Luckily, our polyurethane crown moulding at Focal Point allows for a margin of error up to 3 inches, thanks to our Moulding Mate™ technology. Even if you have no prior experience installing crown moulding, you can create a polished look with our crown moulding kits.
At Focal Point, we offer four stylish DIY crown moulding options at reasonable prices. Our moulding has the look of expensive plaster, or layered wood - starting at less than $4 per linear foot.
Expensive Crown Moulding Options
The most common expensive crown moulding options are wood and plaster. While plaster comes with a price tag between $6 to $12, it is heavy and cracks easily. Though it is available in many styles, the casting process is expensive. For a unique look, you could try aluminum, copper or steel crown moulding. These metals require professional installation and a steel-cutting saw, which increases installation prices. Metal crown moulding without installation costs $10 to $25 per linear foot, making it a durable yet expensive option.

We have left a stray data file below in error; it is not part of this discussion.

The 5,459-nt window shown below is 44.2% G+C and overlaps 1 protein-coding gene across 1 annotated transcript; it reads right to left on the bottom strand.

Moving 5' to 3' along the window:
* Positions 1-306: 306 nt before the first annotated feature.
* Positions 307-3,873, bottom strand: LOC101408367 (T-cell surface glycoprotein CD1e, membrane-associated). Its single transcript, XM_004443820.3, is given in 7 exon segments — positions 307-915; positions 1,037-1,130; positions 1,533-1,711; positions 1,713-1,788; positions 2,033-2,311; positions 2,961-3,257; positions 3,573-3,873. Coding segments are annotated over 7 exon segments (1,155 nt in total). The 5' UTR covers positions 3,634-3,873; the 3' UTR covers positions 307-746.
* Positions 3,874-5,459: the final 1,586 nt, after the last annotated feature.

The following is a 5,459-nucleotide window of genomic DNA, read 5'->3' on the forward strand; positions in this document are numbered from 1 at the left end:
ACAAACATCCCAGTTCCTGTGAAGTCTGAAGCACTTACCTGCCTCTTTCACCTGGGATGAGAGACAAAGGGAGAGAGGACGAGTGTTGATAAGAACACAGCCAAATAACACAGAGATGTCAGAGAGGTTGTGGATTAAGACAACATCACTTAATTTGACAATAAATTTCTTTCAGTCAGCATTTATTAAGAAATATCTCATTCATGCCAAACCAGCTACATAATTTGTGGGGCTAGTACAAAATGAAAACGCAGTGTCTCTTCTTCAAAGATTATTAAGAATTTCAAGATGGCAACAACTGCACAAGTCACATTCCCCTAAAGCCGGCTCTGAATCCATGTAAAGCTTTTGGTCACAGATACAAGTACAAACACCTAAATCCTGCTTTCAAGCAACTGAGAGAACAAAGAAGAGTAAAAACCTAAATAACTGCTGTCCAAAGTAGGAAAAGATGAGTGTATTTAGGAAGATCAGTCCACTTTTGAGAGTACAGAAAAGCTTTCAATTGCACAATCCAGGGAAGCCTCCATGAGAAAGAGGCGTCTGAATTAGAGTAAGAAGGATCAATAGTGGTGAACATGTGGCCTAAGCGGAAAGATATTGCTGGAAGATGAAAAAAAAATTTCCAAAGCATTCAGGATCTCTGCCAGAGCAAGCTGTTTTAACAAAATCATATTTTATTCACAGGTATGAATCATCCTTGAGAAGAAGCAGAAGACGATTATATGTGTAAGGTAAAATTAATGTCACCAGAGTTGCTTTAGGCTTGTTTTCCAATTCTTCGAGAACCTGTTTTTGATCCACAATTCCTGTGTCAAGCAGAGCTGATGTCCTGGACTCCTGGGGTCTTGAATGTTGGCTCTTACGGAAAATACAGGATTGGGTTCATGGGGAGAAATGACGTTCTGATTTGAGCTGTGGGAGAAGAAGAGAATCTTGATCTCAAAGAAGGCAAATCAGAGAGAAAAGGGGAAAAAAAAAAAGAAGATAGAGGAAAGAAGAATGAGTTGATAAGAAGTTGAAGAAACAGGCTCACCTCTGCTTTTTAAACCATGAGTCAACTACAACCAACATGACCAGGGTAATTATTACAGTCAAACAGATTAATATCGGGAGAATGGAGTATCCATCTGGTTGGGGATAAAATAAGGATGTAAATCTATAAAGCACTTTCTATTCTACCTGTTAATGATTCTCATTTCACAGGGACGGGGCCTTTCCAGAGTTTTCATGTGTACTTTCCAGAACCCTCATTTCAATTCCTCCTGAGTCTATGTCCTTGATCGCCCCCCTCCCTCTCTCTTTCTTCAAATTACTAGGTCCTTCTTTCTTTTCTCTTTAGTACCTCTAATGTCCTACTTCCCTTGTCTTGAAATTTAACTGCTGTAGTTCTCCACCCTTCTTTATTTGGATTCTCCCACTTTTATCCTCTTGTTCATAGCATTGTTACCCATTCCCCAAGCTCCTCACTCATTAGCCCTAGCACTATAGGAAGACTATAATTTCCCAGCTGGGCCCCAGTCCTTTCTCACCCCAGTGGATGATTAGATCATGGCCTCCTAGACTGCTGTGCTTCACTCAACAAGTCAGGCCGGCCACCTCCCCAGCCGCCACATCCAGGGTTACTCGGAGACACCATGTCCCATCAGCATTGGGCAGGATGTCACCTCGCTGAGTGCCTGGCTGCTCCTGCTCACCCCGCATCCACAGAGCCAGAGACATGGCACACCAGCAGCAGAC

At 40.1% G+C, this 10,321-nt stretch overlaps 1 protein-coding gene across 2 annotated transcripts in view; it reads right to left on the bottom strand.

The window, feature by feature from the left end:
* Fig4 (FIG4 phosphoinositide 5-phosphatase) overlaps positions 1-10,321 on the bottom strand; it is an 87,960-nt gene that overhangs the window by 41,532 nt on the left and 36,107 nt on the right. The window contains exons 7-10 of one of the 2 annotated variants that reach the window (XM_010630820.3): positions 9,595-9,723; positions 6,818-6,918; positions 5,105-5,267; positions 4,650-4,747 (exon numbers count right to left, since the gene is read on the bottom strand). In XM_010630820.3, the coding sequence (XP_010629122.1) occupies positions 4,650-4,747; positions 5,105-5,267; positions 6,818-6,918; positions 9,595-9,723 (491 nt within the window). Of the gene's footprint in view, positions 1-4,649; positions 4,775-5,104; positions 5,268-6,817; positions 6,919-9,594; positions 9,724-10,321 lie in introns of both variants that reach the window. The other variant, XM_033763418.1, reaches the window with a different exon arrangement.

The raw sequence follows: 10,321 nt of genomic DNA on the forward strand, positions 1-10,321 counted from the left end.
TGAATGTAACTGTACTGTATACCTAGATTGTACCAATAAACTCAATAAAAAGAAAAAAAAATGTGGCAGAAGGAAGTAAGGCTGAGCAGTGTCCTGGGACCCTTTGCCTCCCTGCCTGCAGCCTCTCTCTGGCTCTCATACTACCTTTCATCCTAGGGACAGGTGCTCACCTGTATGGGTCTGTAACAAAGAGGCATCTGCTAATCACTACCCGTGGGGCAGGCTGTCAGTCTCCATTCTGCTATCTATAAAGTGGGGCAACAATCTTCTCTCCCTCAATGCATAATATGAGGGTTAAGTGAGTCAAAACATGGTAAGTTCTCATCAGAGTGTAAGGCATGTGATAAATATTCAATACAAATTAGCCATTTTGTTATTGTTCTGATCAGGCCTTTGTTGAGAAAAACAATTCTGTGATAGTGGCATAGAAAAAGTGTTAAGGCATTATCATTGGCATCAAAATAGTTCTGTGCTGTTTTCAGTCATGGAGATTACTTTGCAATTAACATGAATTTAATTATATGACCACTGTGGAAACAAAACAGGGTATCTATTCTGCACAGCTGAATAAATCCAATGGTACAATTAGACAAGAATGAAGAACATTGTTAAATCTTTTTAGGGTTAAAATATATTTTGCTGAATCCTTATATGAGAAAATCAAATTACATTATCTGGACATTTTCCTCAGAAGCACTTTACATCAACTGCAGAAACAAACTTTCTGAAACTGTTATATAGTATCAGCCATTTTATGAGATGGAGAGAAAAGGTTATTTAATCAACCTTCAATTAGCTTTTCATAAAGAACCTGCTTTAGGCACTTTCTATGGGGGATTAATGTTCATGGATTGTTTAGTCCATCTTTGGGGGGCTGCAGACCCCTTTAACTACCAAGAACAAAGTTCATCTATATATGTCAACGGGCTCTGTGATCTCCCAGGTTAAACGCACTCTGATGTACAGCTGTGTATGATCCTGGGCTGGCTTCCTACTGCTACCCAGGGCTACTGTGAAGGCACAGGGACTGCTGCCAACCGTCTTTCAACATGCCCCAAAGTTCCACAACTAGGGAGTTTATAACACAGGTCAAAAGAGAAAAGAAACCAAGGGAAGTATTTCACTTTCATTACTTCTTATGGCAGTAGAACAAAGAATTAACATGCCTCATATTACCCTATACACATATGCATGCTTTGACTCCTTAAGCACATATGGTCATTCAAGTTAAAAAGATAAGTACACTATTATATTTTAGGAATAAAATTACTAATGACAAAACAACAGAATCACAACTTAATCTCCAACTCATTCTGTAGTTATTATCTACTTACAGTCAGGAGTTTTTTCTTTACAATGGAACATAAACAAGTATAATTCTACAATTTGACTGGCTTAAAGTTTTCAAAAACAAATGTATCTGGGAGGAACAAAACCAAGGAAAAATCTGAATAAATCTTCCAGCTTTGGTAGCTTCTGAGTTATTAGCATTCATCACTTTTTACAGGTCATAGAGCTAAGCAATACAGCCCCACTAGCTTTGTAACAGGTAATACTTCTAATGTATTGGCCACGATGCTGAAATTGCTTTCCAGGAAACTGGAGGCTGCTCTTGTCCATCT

Another option is to go with wood, but the price varies based on the variety of wood you choose. Common woods like poplar and maple can be as little as $2 while varieties like cherry run $4 to $6. Exotics can cost anywhere from $10 to $45.
Some types of wood come at a lower cost, but those prices do not factor in the labor required to install wood crown moulding. You must also consider that wood expands or contracts depending on the weather. Over time, wood crown moulding warps, becomes unaligned and loses its professional look. Wooden crown moulding is also tricky to use. You should hire a professional carpenter or contractor to install wood crown moulding.
If you're planning on going with a professional to install your crown moulding, be sure to shop around. Research contractors and carpenters whose price falls somewhere in the middle ground — lower-priced professionals may cut corners but paying a higher price doesn't mean you'd get perfect results.